Pakistan's main opposition party is demanding an independent inquiry into why the US did not pre-warn the country about the Osama bin Laden raid.
Opposition leader Nawaz Sharif has criticised his country's spy agency and rejected the military-led inquiry, demanding an independent commission instead.
His call comes as US senator John Kerry prepares to travel to Pakistan.
Senator Kerry has close ties to the White House and wants to meet all the main players in Pakistan to discuss the strained relations.
Former Pakistani president Pervez Musharraf says the raid in which Osama bin Laden was killed was a violation of Pakistan's sovereignty and a sign of mistrust between the two partners.
He says Pakistan has cooperated with the US in many other cases and said the unilateral US action showed a lack of trust.
"What kind of friend is that, that you haven't taken us into confidence?" he said.
"In my time, we apprehended three dozen, dozens of Al Qaeda people ... we cooperated with each other, we spotted the target, we identified it.
"You can't clap with one hand. If you don't trust Pakistan, how can Pakistan trust you?"
Mr Musharraf also says there was no deal between his government and Washington almost a decade ago allowing US forces to conduct a unilateral raid in Pakistani territory, as reported by the British newspaper The Guardian.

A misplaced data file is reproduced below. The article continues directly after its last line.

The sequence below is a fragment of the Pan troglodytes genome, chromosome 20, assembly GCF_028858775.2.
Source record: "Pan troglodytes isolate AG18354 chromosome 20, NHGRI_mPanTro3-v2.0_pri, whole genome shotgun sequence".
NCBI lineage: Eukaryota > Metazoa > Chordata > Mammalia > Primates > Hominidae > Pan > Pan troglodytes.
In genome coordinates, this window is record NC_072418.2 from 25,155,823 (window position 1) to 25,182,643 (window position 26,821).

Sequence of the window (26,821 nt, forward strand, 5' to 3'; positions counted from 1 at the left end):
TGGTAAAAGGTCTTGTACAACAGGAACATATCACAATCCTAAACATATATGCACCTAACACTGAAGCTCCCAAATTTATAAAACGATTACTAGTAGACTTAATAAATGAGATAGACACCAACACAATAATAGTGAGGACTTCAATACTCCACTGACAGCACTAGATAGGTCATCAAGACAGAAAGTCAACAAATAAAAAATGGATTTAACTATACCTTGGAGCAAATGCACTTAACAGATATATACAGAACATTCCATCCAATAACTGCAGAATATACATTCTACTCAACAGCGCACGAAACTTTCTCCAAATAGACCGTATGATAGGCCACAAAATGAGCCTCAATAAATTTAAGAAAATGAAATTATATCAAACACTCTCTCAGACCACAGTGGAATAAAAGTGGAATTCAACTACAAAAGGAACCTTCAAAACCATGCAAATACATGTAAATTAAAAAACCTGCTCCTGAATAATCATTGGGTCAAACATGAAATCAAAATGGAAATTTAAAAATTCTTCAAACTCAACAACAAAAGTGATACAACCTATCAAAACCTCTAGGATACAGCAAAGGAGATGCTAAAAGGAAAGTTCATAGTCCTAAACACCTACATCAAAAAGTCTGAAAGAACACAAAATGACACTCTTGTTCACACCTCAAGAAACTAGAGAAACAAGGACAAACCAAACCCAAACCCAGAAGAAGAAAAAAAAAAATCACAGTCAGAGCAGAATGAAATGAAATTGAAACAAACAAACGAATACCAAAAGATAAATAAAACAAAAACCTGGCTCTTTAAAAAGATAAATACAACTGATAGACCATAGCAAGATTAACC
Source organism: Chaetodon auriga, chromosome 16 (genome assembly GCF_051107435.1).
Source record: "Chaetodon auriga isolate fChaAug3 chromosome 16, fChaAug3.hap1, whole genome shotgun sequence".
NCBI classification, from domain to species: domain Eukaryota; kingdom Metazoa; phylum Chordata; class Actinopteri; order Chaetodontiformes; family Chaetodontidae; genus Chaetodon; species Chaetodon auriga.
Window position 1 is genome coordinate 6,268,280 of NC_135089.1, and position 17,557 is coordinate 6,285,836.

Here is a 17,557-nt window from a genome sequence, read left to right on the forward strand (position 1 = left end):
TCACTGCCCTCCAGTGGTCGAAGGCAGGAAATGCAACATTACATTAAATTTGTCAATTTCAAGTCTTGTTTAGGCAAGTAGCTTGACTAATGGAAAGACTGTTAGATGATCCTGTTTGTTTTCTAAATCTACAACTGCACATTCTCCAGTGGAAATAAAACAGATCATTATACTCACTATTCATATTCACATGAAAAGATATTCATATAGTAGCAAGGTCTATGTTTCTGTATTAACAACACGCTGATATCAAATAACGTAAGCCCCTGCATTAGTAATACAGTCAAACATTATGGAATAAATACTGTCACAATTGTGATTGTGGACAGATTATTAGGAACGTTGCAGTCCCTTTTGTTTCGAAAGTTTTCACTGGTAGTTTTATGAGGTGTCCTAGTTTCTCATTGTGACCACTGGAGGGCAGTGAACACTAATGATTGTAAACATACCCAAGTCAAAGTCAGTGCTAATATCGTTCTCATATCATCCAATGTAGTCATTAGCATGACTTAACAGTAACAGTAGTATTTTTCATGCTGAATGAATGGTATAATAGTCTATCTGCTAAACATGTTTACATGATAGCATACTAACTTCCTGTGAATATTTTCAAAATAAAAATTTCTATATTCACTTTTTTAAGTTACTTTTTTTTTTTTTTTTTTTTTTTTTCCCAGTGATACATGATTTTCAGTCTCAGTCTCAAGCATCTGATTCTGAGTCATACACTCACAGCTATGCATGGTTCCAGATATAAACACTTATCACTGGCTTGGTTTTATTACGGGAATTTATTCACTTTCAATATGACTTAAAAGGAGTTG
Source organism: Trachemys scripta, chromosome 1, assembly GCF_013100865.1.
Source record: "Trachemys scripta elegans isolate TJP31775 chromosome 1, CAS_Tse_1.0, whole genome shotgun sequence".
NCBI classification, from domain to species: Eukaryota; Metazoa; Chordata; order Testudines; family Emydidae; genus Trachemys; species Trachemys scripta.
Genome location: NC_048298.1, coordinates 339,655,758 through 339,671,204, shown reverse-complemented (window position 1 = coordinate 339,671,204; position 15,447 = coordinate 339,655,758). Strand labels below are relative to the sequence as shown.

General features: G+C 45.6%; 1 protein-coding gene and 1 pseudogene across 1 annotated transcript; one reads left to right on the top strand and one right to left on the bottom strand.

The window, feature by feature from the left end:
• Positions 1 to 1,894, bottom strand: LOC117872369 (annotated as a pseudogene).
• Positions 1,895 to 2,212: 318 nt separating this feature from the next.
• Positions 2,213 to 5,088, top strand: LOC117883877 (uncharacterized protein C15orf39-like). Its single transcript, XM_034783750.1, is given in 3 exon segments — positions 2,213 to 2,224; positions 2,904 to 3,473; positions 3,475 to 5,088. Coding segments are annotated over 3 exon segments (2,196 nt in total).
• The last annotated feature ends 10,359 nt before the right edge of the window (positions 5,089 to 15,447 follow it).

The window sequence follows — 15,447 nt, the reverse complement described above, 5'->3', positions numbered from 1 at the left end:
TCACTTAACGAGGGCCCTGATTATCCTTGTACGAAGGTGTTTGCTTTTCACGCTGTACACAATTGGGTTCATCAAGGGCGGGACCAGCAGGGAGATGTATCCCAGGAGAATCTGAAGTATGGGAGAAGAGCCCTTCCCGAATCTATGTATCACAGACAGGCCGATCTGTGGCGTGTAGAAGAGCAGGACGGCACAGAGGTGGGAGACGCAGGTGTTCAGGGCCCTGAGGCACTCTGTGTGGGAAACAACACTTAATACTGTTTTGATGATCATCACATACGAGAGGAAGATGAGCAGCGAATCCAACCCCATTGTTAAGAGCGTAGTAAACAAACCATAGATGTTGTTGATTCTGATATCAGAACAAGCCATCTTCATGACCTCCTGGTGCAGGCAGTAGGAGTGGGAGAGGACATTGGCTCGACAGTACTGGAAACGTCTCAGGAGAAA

"Never! And this is the assertion being cast by the Guardian and I rejected that. I condemn such an insinuation. There was no such deal," he said.
The Pakistan government has continued to reject allegations it was incompetent or complicit over bin Laden.
Mr Musharraf acknowledged however that Pakistani intelligence might have helped bin Laden remain undetected for years at his compound in the garrison town of Abbottabad, but said it would have been a "rogue element" in the ranks.
It was more likely that this was a big "blunder" by Pakistan in failing to detect the Al Qaeda leader for years, he said.
Mr Musharraf warned the United States will be "a loser" if it alienates Pakistan in the war against Al Qaeda and Islamic militants.
The killing 10 days ago has sparked warnings from Al Qaeda's affiliate in Yemen that a violent jihadist struggle will begin in retaliation.